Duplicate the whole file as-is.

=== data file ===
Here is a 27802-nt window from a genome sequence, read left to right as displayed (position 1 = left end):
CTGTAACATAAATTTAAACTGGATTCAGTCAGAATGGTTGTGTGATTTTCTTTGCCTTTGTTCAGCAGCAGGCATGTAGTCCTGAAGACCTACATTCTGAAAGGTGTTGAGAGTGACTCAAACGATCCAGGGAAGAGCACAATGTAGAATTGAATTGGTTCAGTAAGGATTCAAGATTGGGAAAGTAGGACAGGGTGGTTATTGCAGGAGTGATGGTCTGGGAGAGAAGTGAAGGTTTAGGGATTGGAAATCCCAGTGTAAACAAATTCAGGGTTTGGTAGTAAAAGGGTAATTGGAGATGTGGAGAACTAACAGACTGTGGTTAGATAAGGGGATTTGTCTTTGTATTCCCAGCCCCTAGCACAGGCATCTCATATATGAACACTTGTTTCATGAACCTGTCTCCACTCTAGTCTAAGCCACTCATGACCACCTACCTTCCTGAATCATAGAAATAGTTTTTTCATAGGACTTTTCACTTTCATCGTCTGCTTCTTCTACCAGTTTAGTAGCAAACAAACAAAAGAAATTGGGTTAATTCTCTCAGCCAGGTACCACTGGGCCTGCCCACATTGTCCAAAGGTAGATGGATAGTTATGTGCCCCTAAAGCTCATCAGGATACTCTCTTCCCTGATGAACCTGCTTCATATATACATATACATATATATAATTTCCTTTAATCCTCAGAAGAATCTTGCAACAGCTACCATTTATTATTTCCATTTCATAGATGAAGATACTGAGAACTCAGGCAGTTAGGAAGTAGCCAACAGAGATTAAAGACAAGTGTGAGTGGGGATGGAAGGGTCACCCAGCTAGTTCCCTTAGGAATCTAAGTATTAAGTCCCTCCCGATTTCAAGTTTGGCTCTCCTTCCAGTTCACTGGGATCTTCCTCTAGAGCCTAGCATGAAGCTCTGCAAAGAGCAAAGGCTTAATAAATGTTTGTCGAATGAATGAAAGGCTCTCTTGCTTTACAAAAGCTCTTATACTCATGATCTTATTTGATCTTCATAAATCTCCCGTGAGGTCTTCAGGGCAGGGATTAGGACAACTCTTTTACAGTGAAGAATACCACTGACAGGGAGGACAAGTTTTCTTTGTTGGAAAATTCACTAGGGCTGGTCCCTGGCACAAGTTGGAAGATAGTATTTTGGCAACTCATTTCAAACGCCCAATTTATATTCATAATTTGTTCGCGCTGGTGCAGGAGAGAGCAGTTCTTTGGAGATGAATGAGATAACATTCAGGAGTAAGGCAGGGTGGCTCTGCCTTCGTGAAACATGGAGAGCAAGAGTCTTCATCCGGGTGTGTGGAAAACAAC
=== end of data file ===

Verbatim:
Here is a 27802-nt window from a genome sequence, read left to right as displayed (position 1 = left end):
CTGTAACATAAATTTAAACTGGATTCAGTCAGAATGGTTGTGTGATTTTCTTTGCCTTTGTTCAGCAGCAGGCATGTAGTCCTGAAGACCTACATTCTGAAAGGTGTTGAGAGTGACTCAAACGATCCAGGGAAGAGCACAATGTAGAATTGAATTGGTTCAGTAAGGATTCAAGATTGGGAAAGTAGGACAGGGTGGTTATTGCAGGAGTGATGGTCTGGGAGAGAAGTGAAGGTTTAGGGATTGGAAATCCCAGTGTAAACAAATTCAGGGTTTGGTAGTAAAAGGGTAATTGGAGATGTGGAGAACTAACAGACTGTGGTTAGATAAGGGGATTTGTCTTTGTATTCCCAGCCCCTAGCACAGGCATCTCATATATGAACACTTGTTTCATGAACCTGTCTCCACTCTAGTCTAAGCCACTCATGACCACCTACCTTCCTGAATCATAGAAATAGTTTTTTCATAGGACTTTTCACTTTCATCGTCTGCTTCTTCTACCAGTTTAGTAGCAAACAAACAAAAGAAATTGGGTTAATTCTCTCAGCCAGGTACCACTGGGCCTGCCCACATTGTCCAAAGGTAGATGGATAGTTATGTGCCCCTAAAGCTCATCAGGATACTCTCTTCCCTGATGAACCTGCTTCATATATACATATACATATATATAATTTCCTTTAATCCTCAGAAGAATCTTGCAACAGCTACCATTTATTATTTCCATTTCATAGATGAAGATACTGAGAACTCAGGCAGTTAGGAAGTAGCCAACAGAGATTAAAGACAAGTGTGAGTGGGGATGGAAGGGTCACCCAGCTAGTTCCCTTAGGAATCTAAGTATTAAGTCCCTCCCGATTTCAAGTTTGGCTCTCCTTCCAGTTCACTGGGATCTTCCTCTAGAGCCTAGCATGAAGCTCTGCAAAGAGCAAAGGCTTAATAAATGTTTGTCGAATGAATGAAAGGCTCTCTTGCTTTACAAAAGCTCTTATACTCATGATCTTATTTGATCTTCATAAATCTCCCGTGAGGTCTTCAGGGCAGGGATTAGGACAACTCTTTTACAGTGAAGAATACCACTGACAGGGAGGACAAGTTTTCTTTGTTGGAAAATTCACTAGGGCTGGTCCCTGGCACAAGTTGGAAGATAGTATTTTGGCAACTCATTTCAAACGCCCAATTTATATTCATAATTTGTTCGCGCTGGTGCAGGAGAGAGCAGTTCTTTGGAGATGAATGAGATAACATTCAGGAGTAAGGCAGGGTGGCTCTGCCTTCGTGAAACATGGAGAGCAAGAGTCTTCATCCGGGTGTGTGGAAAACAAC